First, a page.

As will be further seen from FIG. 2, the outer member B of the clamp includes, at its lower end, a horizontally disposed hook 7 including a top 8, side 9 and bottom 10 wall portions to embrace the rain gutter R.

Substantially at the junction of the top wall 8 of the hook 7 and the upright wall 5, a slot S is formed, preferably lying partially within the plane of the vertical wall 5 and over and above the top horizontal portion of the gutter hook 7. This slot is intended to receive and interlock with the key 4 which will overlie and engage the horizontal top wall 8 of the rain gutter R when the two parts A and B are clamped together.

The rain gutter R, in addition to the top wall 11, has side wall 12, bottom wall 13, and an inner vertical wall 14 which is secured to that part of the car roof C whose adjacent horizontal wall 0' overlies the window area of the car and supports inverted channel C holding the glass gasket.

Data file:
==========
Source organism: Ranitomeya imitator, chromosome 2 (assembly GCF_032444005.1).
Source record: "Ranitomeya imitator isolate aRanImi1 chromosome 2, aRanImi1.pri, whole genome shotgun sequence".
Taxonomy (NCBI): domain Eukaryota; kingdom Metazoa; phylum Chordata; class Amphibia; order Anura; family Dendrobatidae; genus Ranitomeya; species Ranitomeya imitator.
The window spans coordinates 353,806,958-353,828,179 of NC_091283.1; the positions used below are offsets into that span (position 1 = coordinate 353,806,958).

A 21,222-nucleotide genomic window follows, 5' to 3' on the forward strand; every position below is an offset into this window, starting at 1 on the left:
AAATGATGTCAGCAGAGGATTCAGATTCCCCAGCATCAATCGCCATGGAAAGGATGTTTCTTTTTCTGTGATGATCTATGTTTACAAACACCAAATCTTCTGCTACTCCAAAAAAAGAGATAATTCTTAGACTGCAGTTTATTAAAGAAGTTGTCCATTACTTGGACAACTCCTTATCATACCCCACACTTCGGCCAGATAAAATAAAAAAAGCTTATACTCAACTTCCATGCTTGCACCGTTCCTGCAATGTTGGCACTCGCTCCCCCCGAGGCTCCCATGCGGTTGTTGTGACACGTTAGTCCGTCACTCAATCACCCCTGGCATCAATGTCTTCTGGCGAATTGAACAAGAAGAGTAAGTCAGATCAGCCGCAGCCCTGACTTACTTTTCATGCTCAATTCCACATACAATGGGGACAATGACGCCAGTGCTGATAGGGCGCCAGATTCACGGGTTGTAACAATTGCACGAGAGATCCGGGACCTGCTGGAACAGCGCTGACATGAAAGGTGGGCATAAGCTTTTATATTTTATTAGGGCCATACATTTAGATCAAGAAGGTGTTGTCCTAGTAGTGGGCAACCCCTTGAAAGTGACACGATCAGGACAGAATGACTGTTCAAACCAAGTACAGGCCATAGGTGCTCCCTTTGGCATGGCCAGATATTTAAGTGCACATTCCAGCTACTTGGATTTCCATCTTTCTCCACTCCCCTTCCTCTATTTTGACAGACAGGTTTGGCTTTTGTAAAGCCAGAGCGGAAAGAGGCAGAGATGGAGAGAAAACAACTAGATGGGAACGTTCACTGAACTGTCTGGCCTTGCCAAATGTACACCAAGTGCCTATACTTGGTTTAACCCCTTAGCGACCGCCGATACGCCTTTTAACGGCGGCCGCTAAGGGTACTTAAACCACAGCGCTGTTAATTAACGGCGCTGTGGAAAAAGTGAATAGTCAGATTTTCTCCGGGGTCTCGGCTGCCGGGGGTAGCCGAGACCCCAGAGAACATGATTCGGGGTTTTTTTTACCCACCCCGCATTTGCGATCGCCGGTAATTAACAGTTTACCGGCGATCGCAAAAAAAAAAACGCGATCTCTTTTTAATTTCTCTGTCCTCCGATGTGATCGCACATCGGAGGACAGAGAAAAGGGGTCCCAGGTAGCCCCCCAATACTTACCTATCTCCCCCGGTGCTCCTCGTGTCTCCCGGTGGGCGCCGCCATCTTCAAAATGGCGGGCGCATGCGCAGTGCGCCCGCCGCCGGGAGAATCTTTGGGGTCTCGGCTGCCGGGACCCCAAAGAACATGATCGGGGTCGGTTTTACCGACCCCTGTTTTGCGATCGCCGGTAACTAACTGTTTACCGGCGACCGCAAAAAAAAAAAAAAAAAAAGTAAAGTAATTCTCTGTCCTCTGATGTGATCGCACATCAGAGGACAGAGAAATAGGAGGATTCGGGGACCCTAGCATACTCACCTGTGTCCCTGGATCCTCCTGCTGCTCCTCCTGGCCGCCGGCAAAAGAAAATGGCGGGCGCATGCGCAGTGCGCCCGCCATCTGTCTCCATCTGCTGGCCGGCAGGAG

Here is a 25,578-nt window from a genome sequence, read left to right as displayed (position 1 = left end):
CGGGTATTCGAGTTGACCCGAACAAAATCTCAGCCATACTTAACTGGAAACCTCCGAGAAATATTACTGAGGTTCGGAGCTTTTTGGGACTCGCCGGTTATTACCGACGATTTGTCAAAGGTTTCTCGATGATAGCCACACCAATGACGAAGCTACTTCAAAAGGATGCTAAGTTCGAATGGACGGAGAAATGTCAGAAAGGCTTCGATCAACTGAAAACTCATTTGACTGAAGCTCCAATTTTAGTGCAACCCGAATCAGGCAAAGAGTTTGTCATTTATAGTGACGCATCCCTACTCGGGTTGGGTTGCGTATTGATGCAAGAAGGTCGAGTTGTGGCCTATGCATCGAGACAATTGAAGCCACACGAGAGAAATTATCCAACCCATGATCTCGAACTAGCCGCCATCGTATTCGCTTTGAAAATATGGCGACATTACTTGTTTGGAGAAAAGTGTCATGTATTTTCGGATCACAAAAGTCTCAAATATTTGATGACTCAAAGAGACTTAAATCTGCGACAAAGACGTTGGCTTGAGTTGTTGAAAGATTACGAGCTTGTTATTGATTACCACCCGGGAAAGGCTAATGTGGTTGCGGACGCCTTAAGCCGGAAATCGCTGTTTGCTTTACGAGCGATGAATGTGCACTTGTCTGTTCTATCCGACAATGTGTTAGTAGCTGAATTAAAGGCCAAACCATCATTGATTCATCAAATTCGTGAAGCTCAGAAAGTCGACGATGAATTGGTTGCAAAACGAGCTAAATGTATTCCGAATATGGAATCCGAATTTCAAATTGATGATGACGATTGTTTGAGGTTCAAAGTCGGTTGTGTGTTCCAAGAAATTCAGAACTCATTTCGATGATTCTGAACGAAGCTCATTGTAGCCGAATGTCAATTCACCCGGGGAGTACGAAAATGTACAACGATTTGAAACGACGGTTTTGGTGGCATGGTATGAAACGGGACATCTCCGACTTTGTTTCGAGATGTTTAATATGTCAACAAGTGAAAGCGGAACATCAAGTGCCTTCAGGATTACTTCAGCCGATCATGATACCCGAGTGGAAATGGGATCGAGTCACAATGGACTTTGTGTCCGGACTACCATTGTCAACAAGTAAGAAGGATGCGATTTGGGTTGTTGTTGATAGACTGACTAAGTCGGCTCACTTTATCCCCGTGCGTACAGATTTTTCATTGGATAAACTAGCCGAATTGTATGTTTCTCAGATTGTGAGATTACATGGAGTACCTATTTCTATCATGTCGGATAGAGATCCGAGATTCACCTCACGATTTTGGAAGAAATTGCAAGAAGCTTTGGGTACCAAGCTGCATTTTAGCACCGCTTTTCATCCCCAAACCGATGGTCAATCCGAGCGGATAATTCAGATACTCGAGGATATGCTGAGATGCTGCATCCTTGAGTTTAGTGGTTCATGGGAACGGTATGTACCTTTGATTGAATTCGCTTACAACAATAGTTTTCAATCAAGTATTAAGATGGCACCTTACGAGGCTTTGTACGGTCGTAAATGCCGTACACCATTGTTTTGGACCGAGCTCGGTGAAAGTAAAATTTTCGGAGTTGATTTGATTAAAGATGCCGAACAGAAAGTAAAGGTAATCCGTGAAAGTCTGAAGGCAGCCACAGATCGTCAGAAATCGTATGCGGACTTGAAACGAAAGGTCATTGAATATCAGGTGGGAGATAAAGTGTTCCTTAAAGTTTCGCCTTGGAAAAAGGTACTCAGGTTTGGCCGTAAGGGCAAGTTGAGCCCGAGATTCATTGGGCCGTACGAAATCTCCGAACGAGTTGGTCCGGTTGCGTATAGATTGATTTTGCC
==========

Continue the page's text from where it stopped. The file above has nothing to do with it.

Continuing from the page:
As will be seen from FIGS. 3 and 4, for example, when the members A and B are fitted to the rain gutter, the inner face of the hook 7 embraces the vertical wall 12 and bottom wall 13, and the upwardly directed edge 10a of the hook may engage within the said groove G formed between the bottom outer corner of walls 10 and 11 of the rain gutter R.

When the device is to be assembled, it will now be seen that the member A has its curved bottom portion 3 placed within the angle of the wall portions 8 and 9 and then moves to a vertical position so that the key 4 enters slot S and is in position to engage the top surface or edge of the rain gutter R.